The Great Debate
Old vaudeville joke:
Man goes to the doctor. Says he has a pain in his arm.
“Have you ever had this problem before?” the doctor says.
“Yes,” the man answers.
“Well, you got it again.”
Now look at the Republicans’ immigration problem. Have they had this problem before? Yes. Well, they’ve got it again.
Comprehensive immigration reform still looks uncertain on Capitol Hill as the principles laid out by Senator Marco Rubio (R-Fla.) and the other members of the bipartisan “Gang of Eight” slowly evolve into legislative text. But Rubio’s lead role in this has been crucial. Equally important, was the template Rubio provided by engaging with media of all stripes – conservative, mainstream and online – to sell the idea, and his party, to audiences outside the usual Republican comfort zone.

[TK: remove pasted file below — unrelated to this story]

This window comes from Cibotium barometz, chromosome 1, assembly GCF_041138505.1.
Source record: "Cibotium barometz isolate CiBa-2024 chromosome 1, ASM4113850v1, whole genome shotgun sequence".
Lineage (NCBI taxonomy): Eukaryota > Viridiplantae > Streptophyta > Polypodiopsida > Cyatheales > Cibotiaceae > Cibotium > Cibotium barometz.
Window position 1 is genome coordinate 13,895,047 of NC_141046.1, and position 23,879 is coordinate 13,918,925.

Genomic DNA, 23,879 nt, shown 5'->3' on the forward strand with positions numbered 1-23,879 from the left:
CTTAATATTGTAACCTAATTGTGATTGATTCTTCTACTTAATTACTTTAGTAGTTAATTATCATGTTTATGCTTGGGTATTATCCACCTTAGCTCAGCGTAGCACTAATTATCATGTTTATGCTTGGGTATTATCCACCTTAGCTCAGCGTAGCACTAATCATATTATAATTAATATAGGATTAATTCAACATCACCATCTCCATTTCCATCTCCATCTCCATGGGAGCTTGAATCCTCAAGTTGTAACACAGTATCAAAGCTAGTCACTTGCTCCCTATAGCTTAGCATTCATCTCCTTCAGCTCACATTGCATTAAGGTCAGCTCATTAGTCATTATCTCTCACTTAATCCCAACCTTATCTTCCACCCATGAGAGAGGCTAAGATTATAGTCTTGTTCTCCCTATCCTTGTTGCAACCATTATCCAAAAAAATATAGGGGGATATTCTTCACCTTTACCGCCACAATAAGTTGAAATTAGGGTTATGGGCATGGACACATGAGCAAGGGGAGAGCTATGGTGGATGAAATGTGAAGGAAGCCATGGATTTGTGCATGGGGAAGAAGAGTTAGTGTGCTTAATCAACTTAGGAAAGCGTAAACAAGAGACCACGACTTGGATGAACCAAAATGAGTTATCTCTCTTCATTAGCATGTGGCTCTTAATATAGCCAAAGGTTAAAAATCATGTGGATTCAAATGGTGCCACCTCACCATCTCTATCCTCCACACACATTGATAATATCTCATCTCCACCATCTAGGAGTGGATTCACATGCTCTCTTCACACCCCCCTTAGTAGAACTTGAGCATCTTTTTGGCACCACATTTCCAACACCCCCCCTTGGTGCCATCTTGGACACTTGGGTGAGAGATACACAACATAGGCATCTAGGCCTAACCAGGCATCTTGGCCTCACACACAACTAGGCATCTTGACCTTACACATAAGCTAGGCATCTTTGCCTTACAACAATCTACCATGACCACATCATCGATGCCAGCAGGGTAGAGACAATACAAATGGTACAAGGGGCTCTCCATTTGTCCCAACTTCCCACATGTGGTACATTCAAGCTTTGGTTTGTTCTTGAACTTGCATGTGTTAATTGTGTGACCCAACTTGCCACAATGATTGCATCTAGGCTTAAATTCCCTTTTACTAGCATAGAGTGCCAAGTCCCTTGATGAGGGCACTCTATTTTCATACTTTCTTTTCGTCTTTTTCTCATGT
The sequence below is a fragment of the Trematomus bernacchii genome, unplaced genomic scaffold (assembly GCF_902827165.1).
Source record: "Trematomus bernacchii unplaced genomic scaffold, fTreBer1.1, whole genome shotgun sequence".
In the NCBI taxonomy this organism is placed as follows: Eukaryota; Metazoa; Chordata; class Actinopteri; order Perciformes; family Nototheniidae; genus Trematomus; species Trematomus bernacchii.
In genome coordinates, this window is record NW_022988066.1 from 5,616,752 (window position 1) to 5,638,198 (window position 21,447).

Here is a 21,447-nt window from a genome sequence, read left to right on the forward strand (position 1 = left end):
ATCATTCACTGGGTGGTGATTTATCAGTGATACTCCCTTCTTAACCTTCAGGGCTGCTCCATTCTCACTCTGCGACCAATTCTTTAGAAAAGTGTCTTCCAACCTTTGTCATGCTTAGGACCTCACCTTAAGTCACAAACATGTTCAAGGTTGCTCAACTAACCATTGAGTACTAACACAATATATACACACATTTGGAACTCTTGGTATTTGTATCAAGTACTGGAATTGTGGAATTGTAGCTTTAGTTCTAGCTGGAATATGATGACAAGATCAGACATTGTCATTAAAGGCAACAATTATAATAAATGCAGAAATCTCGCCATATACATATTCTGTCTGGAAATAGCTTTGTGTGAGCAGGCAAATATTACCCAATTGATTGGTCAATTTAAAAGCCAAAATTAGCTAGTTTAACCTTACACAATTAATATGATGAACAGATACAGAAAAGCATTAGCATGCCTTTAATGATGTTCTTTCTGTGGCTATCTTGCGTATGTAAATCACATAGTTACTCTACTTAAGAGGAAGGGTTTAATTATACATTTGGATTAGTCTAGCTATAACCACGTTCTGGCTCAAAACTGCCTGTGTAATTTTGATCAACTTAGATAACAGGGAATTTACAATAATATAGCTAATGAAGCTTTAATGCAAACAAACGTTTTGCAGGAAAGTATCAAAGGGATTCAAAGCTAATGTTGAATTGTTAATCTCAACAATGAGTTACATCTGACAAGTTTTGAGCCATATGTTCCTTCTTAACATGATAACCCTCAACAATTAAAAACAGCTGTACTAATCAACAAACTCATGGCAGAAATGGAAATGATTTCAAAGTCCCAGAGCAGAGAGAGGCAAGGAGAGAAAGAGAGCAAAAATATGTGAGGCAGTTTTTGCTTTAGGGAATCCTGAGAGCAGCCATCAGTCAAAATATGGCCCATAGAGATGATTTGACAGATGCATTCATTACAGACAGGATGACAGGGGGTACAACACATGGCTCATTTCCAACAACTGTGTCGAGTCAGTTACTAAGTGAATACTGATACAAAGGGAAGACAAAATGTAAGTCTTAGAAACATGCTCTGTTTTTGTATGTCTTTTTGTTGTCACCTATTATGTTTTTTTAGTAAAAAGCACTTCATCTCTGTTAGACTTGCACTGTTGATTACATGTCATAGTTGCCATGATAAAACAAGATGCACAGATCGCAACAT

Heeding the Obama administration’s call for immigration reform, a bipartisan group of eight senators Monday released a proposal they plan to introduce as legislation. They wisely included legalization for current undocumented immigrants, but their plan will likely come up short on a guest-worker program for legal migrant workers.
Coming into tonight, the Tea Party’s big success has been knocking off a wide range of Republican incumbents or elected officials aiming for the Senate or the Governor’s mansion. This was nearly all to the benefit of candidates with minimal to no political experience. Even the Tea Partiers who held office, like Sharon Angle, were marginal figures in the legislatures in which they served. Whether a Mike Lee, Rand Paul or Joe Miller can actually translate their ideas into action in the Senate—whether they can be anything but marginal players—is an open question that will be resolved over the next six years.